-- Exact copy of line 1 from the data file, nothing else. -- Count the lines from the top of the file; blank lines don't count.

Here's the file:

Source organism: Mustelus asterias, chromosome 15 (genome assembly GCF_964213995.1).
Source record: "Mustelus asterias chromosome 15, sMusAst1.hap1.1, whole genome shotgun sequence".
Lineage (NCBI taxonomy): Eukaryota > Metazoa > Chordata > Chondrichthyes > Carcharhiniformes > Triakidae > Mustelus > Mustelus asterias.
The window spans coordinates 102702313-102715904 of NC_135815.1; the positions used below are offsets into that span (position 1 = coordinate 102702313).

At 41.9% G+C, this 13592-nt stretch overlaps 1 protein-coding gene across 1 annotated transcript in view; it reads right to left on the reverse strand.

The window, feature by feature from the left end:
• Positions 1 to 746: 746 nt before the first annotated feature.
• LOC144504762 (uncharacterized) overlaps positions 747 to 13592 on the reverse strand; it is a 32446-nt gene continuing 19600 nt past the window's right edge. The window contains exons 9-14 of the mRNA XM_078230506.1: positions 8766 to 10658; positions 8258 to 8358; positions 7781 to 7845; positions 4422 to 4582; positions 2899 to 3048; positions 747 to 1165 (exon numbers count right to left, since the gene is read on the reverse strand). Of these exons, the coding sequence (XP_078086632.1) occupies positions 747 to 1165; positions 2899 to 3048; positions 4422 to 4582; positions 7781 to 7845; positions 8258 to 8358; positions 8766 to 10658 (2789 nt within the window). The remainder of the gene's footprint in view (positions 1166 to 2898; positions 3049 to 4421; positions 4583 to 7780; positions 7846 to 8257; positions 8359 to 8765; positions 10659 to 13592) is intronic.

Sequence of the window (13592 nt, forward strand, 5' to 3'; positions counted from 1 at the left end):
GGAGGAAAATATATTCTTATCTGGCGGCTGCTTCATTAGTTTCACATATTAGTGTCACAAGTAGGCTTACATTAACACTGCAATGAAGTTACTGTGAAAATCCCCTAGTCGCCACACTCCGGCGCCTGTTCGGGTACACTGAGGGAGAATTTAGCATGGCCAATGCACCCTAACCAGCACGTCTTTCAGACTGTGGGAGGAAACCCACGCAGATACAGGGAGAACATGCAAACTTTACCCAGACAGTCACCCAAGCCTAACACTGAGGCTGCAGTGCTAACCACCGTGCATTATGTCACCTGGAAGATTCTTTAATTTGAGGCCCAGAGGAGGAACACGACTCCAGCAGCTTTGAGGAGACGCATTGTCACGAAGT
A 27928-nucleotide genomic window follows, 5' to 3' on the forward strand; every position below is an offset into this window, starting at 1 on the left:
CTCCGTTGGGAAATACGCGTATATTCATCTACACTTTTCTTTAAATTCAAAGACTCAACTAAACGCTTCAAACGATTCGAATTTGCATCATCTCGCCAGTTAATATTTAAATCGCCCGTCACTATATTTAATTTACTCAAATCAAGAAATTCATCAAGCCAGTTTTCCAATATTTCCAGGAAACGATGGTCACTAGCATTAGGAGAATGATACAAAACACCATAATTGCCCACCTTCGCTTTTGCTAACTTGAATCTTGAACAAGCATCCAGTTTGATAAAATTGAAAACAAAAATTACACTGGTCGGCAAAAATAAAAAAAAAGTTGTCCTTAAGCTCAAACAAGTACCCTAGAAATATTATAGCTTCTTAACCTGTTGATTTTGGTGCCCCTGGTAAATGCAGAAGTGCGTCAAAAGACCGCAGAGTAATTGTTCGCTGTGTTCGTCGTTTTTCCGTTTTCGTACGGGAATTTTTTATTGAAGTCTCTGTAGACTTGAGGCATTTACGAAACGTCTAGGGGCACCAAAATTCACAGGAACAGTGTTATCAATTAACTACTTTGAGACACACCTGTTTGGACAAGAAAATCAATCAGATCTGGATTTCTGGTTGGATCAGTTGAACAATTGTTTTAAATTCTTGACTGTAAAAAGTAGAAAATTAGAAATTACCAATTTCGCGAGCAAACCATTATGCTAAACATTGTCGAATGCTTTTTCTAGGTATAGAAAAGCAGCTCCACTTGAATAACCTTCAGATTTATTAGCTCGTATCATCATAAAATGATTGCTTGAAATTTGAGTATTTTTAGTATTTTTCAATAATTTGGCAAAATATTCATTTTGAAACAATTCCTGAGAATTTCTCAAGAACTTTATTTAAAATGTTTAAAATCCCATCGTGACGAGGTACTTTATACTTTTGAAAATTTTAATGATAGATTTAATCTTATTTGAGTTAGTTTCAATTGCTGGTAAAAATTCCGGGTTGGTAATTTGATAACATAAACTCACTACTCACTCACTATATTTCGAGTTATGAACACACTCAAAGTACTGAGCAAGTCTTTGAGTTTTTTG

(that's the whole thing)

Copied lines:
Source organism: Mustelus asterias, chromosome 15 (genome assembly GCF_964213995.1).